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Cash-Strapped Nigeria Again Loses $650.7m Crude to Force Majeure, Equipment Failure

Nigeria again lost a whopping $650.7 million to crude oil losses resulting from declaration of force majeure, equipment failures and host communities’ disturbances between the April and May production cycle.

Nigeria again lost a whopping $650.7 million to crude oil losses resulting from declaration of force majeure, equipment failures and host communities’ disturbances between the April and May production cycle.

When converted to naira, the country’s local currency, using the official exchange rate of N420/$, the amount Nigeria lost for the period was an estimated N273,296,023,560.

On the average the price per barrel of oil, according to a THISDAY review, sold for approximately $114 last month.

To put it in proper context, the gross domestic crude oil and gas revenue from sales for the entire month of May was N426.14 billion, the highest in months.

The amount of oil lost during the period extracted from the Nigerian National Petroleum Company Limited (NNPC) presentation to the Federation Account Allocation Committee (FAAC) excluded the massive volume stolen in the Niger Delta region.

The document detailing the national oil firm’s activities for May, showed that over 5.707 million barrels of oil were lost to the breakdown of production equipment, protest from community workforce arising to shutdowns as well as a fire outbreak at one of the terminals.

Still struggling with meeting its oil production quota, the Organisation of Petroleum Exporting Countries (OPEC) last week revealed that Nigeria reported a paltry 1.024 million barrels per day production in May, a multi-year low. With the latest figure released by the OPEC, it meant that Nigeria’s underperformance was as high as 700,000 barrels per day for the month, although the cartel’s total allocation to Nigeria exceeded 1.75 million bpd for the month.

The 1.024 million bpd production (through primary communication) was about 195,000 bpd less production when compared with the April’s total of 1.219 million bpd, OPEC said.

Despite assurances by the various government agencies, what the OPEC figures implied was that rather than improve, the country’s oil production has actually deteriorated in the past months.

Although the authorities have always fingered massive theft as one of the reasons for its inability to meet its quota, the areas rarely discussed include incessant equipment failure and prolonged maintenance of broken down facilities.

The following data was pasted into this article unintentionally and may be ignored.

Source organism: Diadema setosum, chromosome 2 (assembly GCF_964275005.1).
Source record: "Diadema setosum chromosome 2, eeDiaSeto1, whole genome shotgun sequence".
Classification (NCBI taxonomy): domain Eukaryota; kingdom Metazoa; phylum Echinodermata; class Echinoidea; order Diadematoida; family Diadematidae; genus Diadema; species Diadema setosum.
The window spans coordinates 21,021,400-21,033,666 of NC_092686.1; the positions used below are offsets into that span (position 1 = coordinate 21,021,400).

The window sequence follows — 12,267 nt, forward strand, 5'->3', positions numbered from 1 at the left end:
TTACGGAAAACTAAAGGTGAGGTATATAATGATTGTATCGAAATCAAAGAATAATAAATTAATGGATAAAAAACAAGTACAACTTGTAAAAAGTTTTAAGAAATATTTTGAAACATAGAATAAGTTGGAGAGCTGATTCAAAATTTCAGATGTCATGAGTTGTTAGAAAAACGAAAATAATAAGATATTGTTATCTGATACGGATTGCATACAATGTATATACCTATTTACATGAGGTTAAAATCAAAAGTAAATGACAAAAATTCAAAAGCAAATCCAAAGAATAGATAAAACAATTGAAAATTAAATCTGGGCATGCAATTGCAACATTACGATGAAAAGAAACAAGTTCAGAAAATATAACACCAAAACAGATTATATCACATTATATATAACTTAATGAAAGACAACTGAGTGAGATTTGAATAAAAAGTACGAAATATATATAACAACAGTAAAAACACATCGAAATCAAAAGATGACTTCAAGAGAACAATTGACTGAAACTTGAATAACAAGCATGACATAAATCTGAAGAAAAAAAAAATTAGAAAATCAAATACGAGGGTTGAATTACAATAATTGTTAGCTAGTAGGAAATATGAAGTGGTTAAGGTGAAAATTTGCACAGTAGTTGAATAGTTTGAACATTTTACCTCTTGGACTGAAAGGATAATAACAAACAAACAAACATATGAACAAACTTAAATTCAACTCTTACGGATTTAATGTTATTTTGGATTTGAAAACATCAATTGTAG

On the issue of theft, the federal government had also months ago, deployed heavy military presence in the Niger Delta to curb the menace.

But the OPEC data confirmed that the action has not made any difference, as nothing appears to have changed since the rejigging of the security arrangement in the region.

Specifically, the biggest loss for the period, according to the latest NNPC document, came from the force majeure declared at the Bonny terminal since March 2022. For the entire month, Nigeria lost 3.450 million barrels of oil from the facility.

Force majeure refers to a clause in contracts that allows both parties to walk out of the contract when an extraordinary event or circumstance beyond the control of the parties happens.

The report stated that crude oil production at the terminal has now dropped significantly to as low as three million for the period while the terminal operator has temporarily halted operations.

The next biggest curtailment of production came from Odudu terminal with a total of 937,663 barrels of crude oil shed by the country due to maintenance work on the facility.

In Yoho and Excravos terminals respectively, the country’s production was curtailed to the tune of 56,000 barrels and 53,000 barrels to low production due to flare management as well as community crisis at the south swamp. Bonga lost 174 barrels to repair work.

Furthermore, Brass lost 180,000 barrels due to a failed equipment, Jones creek terminal lost 809,600 barrels due to shut-in resulting from a combination of broken down equipment and community workers’ protest while Ukpokiti and Aje were curtailed to the tune of 210,000 and 11,000 barrels respectively.

Nigeria has some of the most preferred crude in the world since most of it is free of sulphur and remains the largest producer of sweet oil in OPEC. The country’s sweet crude oil is known as Bonny Light.

The country has a number of petroleum terminals run mostly by International Oil Companies (IOCs) like Shell, Mobil, Chevron, Texaco, and Agip.

THISDAY had reported how with over 3.65 million barrels of crude oil shut-in at the Bonny Terminal during the March/April productions circle, Nigeria’s total losses, month-on-month rose by over 300 per cent.

Overall, between March 3 and April 1, the production curtailment pushed the country’s total loss to 5.545 million barrels of crude for that month as opposed to 1.69 million barrels previously.

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